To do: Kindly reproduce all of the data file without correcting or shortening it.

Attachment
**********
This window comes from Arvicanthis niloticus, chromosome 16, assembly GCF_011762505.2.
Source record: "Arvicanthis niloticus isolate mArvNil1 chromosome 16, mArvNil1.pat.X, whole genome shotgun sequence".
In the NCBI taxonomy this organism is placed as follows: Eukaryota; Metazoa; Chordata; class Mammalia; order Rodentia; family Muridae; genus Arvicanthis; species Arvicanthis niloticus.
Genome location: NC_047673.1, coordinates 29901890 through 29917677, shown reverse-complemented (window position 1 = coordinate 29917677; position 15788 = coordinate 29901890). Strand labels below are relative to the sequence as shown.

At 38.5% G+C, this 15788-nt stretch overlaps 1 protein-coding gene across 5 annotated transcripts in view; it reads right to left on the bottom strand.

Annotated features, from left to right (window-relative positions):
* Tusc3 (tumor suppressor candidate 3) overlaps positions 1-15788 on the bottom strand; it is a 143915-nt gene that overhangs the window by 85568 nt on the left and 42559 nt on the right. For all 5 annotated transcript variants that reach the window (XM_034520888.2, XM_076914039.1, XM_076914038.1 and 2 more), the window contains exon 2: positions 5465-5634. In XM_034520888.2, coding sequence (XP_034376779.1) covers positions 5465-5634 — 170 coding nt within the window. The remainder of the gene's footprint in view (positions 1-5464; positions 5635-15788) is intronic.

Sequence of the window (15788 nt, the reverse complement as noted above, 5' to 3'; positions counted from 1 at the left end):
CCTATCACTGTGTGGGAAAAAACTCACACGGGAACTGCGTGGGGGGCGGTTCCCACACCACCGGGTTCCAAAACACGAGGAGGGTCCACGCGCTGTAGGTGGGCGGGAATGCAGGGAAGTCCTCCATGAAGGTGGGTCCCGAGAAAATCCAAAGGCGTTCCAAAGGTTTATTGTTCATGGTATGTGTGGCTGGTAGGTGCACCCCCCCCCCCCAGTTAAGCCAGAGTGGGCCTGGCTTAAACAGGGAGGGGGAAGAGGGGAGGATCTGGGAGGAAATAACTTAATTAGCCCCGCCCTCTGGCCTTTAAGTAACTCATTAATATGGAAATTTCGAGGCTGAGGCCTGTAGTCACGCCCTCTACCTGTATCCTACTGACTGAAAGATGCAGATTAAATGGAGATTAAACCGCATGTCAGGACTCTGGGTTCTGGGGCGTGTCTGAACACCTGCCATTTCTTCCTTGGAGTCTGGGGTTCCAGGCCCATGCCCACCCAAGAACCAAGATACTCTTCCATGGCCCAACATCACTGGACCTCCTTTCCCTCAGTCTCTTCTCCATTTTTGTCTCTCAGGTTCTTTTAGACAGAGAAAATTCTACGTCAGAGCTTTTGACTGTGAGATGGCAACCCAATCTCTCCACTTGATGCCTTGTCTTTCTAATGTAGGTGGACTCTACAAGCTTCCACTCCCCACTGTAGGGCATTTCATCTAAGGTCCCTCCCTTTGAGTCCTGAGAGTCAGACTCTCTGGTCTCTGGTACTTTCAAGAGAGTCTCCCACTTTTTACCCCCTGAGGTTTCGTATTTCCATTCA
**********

This window comes from Arvicanthis niloticus, chromosome 16, assembly GCF_011762505.2.
Source record: "Arvicanthis niloticus isolate mArvNil1 chromosome 16, mArvNil1.pat.X, whole genome shotgun sequence".
In the NCBI taxonomy this organism is placed as follows: Eukaryota; Metazoa; Chordata; class Mammalia; order Rodentia; family Muridae; genus Arvicanthis; species Arvicanthis niloticus.
Genome location: NC_047673.1, coordinates 29901890 through 29917677, shown reverse-complemented (window position 1 = coordinate 29917677; position 15788 = coordinate 29901890). Strand labels below are relative to the sequence as shown.

At 38.5% G+C, this 15788-nt stretch overlaps 1 protein-coding gene across 5 annotated transcripts in view; it reads right to left on the bottom strand.

Annotated features, from left to right (window-relative positions):
* Tusc3 (tumor suppressor candidate 3) overlaps positions 1-15788 on the bottom strand; it is a 143915-nt gene that overhangs the window by 85568 nt on the left and 42559 nt on the right. For all 5 annotated transcript variants that reach the window (XM_034520888.2, XM_076914039.1, XM_076914038.1 and 2 more), the window contains exon 2: positions 5465-5634. In XM_034520888.2, coding sequence (XP_034376779.1) covers positions 5465-5634 — 170 coding nt within the window. The remainder of the gene's footprint in view (positions 1-5464; positions 5635-15788) is intronic.

Sequence of the window (15788 nt, the reverse complement as noted above, 5' to 3'; positions counted from 1 at the left end):
CCTATCACTGTGTGGGAAAAAACTCACACGGGAACTGCGTGGGGGGCGGTTCCCACACCACCGGGTTCCAAAACACGAGGAGGGTCCACGCGCTGTAGGTGGGCGGGAATGCAGGGAAGTCCTCCATGAAGGTGGGTCCCGAGAAAATCCAAAGGCGTTCCAAAGGTTTATTGTTCATGGTATGTGTGGCTGGTAGGTGCACCCCCCCCCCCCAGTTAAGCCAGAGTGGGCCTGGCTTAAACAGGGAGGGGGAAGAGGGGAGGATCTGGGAGGAAATAACTTAATTAGCCCCGCCCTCTGGCCTTTAAGTAACTCATTAATATGGAAATTTCGAGGCTGAGGCCTGTAGTCACGCCCTCTACCTGTATCCTACTGACTGAAAGATGCAGATTAAATGGAGATTAAACCGCATGTCAGGACTCTGGGTTCTGGGGCGTGTCTGAACACCTGCCATTTCTTCCTTGGAGTCTGGGGTTCCAGGCCCATGCCCACCCAAGAACCAAGATACTCTTCCATGGCCCAACATCACTGGACCTCCTTTCCCTCAGTCTCTTCTCCATTTTTGTCTCTCAGGTTCTTTTAGACAGAGAAAATTCTACGTCAGAGCTTTTGACTGTGAGATGGCAACCCAATCTCTCCACTTGATGCCTTGTCTTTCTAATGTAGGTGGACTCTACAAGCTTCCACTCCCCACTGTAGGGCATTTCATCTAAGGTCCCTCCCTTTGAGTCCTGAGAGTCAGACTCTCTGGTCTCTGGTACTTTCAAGAGAGTCTCCCACTTTTTACCCCCTGAGGTTTCGTATTTCCATTCA